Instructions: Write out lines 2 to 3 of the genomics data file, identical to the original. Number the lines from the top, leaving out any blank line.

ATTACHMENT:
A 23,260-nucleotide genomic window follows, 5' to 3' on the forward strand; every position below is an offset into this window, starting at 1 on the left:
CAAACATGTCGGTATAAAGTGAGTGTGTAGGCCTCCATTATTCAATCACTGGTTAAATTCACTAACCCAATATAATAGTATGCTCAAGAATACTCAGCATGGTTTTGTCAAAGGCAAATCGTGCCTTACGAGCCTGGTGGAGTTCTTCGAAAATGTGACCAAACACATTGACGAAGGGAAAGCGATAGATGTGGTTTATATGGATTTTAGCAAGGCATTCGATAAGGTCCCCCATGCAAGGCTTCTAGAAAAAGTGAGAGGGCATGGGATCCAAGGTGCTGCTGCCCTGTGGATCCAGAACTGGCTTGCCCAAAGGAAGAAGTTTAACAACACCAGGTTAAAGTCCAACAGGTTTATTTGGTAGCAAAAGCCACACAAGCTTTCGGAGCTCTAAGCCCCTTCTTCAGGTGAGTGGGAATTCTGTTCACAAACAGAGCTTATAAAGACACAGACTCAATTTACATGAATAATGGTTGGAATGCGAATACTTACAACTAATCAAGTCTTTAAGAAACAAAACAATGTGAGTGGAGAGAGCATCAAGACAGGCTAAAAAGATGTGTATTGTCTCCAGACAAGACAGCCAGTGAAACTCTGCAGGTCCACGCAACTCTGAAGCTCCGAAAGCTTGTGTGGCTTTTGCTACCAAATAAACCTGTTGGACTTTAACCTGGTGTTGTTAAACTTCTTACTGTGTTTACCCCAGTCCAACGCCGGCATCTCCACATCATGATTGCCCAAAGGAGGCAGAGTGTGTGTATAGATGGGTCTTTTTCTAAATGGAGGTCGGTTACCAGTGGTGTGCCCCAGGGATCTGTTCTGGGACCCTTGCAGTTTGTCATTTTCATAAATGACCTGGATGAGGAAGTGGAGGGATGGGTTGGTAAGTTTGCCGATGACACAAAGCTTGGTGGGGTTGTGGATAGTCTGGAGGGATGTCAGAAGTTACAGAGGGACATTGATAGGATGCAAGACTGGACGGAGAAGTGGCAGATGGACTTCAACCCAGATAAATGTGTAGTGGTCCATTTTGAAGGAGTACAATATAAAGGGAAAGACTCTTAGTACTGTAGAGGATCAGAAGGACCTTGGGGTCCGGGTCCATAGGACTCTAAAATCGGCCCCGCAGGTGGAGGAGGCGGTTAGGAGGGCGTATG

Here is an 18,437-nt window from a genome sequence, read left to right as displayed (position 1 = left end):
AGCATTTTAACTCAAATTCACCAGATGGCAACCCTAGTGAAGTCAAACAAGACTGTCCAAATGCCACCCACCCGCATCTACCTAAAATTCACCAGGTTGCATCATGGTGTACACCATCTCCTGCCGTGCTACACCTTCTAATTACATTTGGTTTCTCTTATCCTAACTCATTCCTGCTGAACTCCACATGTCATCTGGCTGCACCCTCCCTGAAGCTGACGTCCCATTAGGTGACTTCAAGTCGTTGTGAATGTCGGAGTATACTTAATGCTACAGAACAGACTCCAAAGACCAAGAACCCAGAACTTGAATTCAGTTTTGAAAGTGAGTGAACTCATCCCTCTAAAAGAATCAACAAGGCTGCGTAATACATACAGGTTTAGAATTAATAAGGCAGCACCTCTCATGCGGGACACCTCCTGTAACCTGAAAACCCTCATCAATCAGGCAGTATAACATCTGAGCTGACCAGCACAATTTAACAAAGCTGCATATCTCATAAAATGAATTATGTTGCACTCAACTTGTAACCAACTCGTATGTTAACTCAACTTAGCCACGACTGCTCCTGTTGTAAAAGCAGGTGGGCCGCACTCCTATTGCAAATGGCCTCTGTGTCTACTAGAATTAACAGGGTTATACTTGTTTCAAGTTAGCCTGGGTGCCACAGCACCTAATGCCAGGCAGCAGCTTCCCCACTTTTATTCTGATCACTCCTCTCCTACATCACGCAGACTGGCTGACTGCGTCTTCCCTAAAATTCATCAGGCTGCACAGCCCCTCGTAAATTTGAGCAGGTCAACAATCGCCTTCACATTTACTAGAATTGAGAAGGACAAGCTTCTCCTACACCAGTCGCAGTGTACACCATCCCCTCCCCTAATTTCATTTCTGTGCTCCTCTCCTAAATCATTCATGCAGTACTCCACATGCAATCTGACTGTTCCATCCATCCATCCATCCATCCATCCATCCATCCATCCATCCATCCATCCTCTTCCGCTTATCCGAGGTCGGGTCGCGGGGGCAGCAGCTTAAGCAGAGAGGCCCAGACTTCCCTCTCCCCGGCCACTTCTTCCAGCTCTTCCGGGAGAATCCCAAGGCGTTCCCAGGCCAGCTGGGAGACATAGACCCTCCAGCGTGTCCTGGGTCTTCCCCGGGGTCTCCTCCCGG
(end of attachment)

CAAACATGTCGGTATAAAGTGAGTGTGTAGGCCTCCATTATTCAATCACTGGTTAAATTCACTAACCCAATATAATAGTATGCTCAAGAATACTCAGCATGGTTTTGTCAAAGGCAAATCGTGCCTTACGAGCCTGGTGGAGTTCTTCGAAAATGTGACCAAACACATTGACGAAGGGAAAGCGATAGATGTGGTTTATATGGATTTTAGCAAGGCATTCGATAAGGTCCCCCATGCAAGGCTTCTAGAAAAAGTGAGAGGGCATGGGATCCAAGGTGCTGCTGCCCTGTGGATCCAGAACTGGCTTGCCCAAAGGAAGAAGTTTAACAACACCAGGTTAAAGTCCAACAGGTTTATTTGGTAGCAAAAGCCACACAAGCTTTCGGAGCTCTAAGCCCCTTCTTCAGGTGAGTGGGAATTCTGTTCACAAACAGAGCTTATAAAGACACAGACTCAATTTACATGAATAATGGTTGGAATGCGAATACTTACAACTAATCAAGTCTTTAAGAAACAAAACAATGTGAGTGGAGAGAGCATCAAGACAGGCTAAAAAGATGTGTATTGTCTCCAGACAAGACAGCCAGTGAAACTCTGCAGGTCCACGCAACTCTGAAGCTCCGAAAGCTTGTGTGGCTTTTGCTACCAAATAAACCTGTTGGACTTTAACCTGGTGTTGTTAAACTTCTTACTGTGTTTACCCCAGTCCAACGCCGGCATCTCCACATCATGATTGCCCAAAGGAGGCAGAGTGTGTGTATAGATGGGTCTTTTTCTAAATGGAGGTCGGTTACCAGTGGTGTGCCCCAGGGATCTGTTCTGGGACCCTTGCAGTTTGTCATTTTCATAAATGACCTGGATGAGGAAGTGGAGGGATGGGTTGGTAAGTTTGCCGATGACACAAAGCTTGGTGGGGTTGTGGATAGTCTGGAGGGATGTCAGAAGTTACAGAGGGACATTGATAGGATGCAAGACTGGACGGAGAAGTGGCAGATGGACTTCAACCCAGATAAATGTGTAGTGGTCCATTTTGAAGGAGTACAATATAAAGGGAAAGACTCTTAGTACTGTAGAGGATCAGAAGGACCTTGGGGTCCGGGTCCATAGGACTCTAAAATCGGCCCCGCAGGTGGAGGAGGCGGTTAGGAGGGCGTATG

Here is an 18,437-nt window from a genome sequence, read left to right as displayed (position 1 = left end):